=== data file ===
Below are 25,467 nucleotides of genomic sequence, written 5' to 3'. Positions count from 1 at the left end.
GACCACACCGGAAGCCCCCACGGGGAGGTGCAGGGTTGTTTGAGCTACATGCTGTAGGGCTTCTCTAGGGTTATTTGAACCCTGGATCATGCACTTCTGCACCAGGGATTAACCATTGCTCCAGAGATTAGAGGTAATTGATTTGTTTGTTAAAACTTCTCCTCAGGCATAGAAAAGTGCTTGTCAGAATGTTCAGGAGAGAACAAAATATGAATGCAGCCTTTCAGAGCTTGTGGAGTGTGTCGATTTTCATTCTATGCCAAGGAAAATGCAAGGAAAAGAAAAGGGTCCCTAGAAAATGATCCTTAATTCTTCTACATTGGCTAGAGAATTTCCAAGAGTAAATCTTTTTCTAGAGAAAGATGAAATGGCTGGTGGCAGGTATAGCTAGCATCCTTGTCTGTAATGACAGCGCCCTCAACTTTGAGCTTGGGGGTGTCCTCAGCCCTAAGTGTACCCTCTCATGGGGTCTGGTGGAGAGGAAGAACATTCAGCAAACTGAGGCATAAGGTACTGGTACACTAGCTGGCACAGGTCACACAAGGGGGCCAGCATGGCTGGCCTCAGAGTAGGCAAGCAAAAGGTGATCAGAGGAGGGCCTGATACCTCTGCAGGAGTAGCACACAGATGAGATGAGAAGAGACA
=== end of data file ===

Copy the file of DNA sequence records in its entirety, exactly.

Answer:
Below are 25,467 nucleotides of genomic sequence, written 5' to 3'. Positions count from 1 at the left end.
GACCACACCGGAAGCCCCCACGGGGAGGTGCAGGGTTGTTTGAGCTACATGCTGTAGGGCTTCTCTAGGGTTATTTGAACCCTGGATCATGCACTTCTGCACCAGGGATTAACCATTGCTCCAGAGATTAGAGGTAATTGATTTGTTTGTTAAAACTTCTCCTCAGGCATAGAAAAGTGCTTGTCAGAATGTTCAGGAGAGAACAAAATATGAATGCAGCCTTTCAGAGCTTGTGGAGTGTGTCGATTTTCATTCTATGCCAAGGAAAATGCAAGGAAAAGAAAAGGGTCCCTAGAAAATGATCCTTAATTCTTCTACATTGGCTAGAGAATTTCCAAGAGTAAATCTTTTTCTAGAGAAAGATGAAATGGCTGGTGGCAGGTATAGCTAGCATCCTTGTCTGTAATGACAGCGCCCTCAACTTTGAGCTTGGGGGTGTCCTCAGCCCTAAGTGTACCCTCTCATGGGGTCTGGTGGAGAGGAAGAACATTCAGCAAACTGAGGCATAAGGTACTGGTACACTAGCTGGCACAGGTCACACAAGGGGGCCAGCATGGCTGGCCTCAGAGTAGGCAAGCAAAAGGTGATCAGAGGAGGGCCTGATACCTCTGCAGGAGTAGCACACAGATGAGATGAGAAGAGACA